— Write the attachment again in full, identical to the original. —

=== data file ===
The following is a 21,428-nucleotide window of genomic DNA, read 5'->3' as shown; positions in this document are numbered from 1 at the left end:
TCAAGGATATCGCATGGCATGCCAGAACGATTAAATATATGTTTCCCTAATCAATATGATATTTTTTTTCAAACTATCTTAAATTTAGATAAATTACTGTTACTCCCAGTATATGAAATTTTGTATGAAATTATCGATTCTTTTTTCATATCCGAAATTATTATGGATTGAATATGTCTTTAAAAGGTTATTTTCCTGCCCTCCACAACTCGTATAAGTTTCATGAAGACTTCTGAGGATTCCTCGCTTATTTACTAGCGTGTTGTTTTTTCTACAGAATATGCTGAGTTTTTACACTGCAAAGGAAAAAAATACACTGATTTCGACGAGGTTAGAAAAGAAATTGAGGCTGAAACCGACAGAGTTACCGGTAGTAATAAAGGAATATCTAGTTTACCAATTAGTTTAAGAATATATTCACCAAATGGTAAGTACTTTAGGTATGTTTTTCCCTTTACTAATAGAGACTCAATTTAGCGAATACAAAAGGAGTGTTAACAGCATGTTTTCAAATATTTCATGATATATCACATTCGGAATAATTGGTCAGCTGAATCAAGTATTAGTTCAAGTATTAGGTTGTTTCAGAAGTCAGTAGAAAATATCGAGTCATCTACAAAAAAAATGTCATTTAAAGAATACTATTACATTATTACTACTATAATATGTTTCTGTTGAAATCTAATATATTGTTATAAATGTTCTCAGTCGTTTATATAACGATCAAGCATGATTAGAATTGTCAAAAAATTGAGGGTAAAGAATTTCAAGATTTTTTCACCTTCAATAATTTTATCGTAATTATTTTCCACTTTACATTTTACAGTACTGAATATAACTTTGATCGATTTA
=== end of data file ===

The following is a 21,428-nucleotide window of genomic DNA, read 5'->3' as shown; positions in this document are numbered from 1 at the left end:
TCAAGGATATCGCATGGCATGCCAGAACGATTAAATATATGTTTCCCTAATCAATATGATATTTTTTTTCAAACTATCTTAAATTTAGATAAATTACTGTTACTCCCAGTATATGAAATTTTGTATGAAATTATCGATTCTTTTTTCATATCCGAAATTATTATGGATTGAATATGTCTTTAAAAGGTTATTTTCCTGCCCTCCACAACTCGTATAAGTTTCATGAAGACTTCTGAGGATTCCTCGCTTATTTACTAGCGTGTTGTTTTTTCTACAGAATATGCTGAGTTTTTACACTGCAAAGGAAAAAAATACACTGATTTCGACGAGGTTAGAAAAGAAATTGAGGCTGAAACCGACAGAGTTACCGGTAGTAATAAAGGAATATCTAGTTTACCAATTAGTTTAAGAATATATTCACCAAATGGTAAGTACTTTAGGTATGTTTTTCCCTTTACTAATAGAGACTCAATTTAGCGAATACAAAAGGAGTGTTAACAGCATGTTTTCAAATATTTCATGATATATCACATTCGGAATAATTGGTCAGCTGAATCAAGTATTAGTTCAAGTATTAGGTTGTTTCAGAAGTCAGTAGAAAATATCGAGTCATCTACAAAAAAAATGTCATTTAAAGAATACTATTACATTATTACTACTATAATATGTTTCTGTTGAAATCTAATATATTGTTATAAATGTTCTCAGTCGTTTATATAACGATCAAGCATGATTAGAATTGTCAAAAAATTGAGGGTAAAGAATTTCAAGATTTTTTCACCTTCAATAATTTTATCGTAATTATTTTCCACTTTACATTTTACAGTACTGAATATAACTTTGATCGATTTA